Thursday, December 15, 2005

Ottawa-Centre: Keith Fountain Demonstrates How to Blog

If you want to see how a politician can effectively use a blog to discuss an issue with constituents, have a look at Keith Fountain's recent blog entry.

In this entry, Keith talks about public service reform, in the form of a letter to a constituent. There are a few things to note:

1) He discusses the issue on his own terms. There's nothing about PS reform currently on the CPC website, so he's not really echoing any national talking points here. In this case he's on a par with Richard Mahoney's exercise diary, except that Richard has yet to discuss issues there.

2) He couches his argument in terms of his own experience. Remember that Keith is himself a former civil servant, so when he talks about the conditions under which mid-level public servants work, he knows whereof he speaks. In Ottawa-Centre, where the public service makes up a big chunk of the voting population, that kind of constituent identification is very important, akin to Paul Dewar playing hockey.

3) He's not hard-selling. Note that in his language, he's not trying to work in points to blast the Libranos with. He calls the Liberal policy on PS recruitment short-sighted, and mentions the sponsorship scandal, but note that there's no attempt to foist the "corruption" argument. That's because it's not needed in this context. It's this type of measured response that moves this entry away from the "flogging" viewpoint that less-experienced web-diarists can take.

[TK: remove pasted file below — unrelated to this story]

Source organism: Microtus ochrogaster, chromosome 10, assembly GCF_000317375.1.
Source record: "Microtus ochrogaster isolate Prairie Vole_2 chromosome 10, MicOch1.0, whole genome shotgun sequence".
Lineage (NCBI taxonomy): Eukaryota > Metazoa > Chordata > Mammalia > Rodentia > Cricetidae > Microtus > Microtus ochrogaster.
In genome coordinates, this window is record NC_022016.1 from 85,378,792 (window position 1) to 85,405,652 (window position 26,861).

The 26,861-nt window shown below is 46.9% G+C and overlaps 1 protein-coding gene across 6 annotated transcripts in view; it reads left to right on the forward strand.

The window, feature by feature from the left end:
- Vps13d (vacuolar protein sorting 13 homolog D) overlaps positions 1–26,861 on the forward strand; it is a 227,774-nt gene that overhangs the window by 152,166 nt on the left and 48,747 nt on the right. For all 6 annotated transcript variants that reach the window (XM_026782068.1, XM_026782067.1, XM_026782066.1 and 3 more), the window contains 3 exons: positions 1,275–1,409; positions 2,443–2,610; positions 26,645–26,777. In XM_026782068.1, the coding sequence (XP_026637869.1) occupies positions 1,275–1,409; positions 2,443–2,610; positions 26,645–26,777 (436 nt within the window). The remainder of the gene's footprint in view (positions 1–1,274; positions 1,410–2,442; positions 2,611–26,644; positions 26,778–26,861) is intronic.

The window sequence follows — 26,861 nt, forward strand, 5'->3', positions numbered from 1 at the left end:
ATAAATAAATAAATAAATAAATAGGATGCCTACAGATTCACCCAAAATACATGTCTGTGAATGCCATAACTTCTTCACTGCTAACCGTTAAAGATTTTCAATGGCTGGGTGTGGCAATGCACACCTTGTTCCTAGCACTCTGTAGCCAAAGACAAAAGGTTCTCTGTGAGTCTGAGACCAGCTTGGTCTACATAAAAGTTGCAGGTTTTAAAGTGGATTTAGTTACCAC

This blog entry, in short, demonstrates how a candidate can discuss a sensitive issue without going overboard on the partisanship.

And note one other thing: there is public (albeit moderated) commentary. While Ottawa-Centre's two other candidate blogs offer e-mail feedback, Keith's allows for public conversation, one of blogging's greatest advantages. It shows how Keith deals with his audience, both allies and adversaries, which is a good thing to know about a candidate.

Of course his site isn't perfect. It doesn't reach the French constituents, unlike Richard Mahoney's, and there's no events page to list where people can meet him, unlike Paul Dewar's. But of the three candidates, based on experience alone, Keith has the firmest grasp of blogging's potential in an election campaign.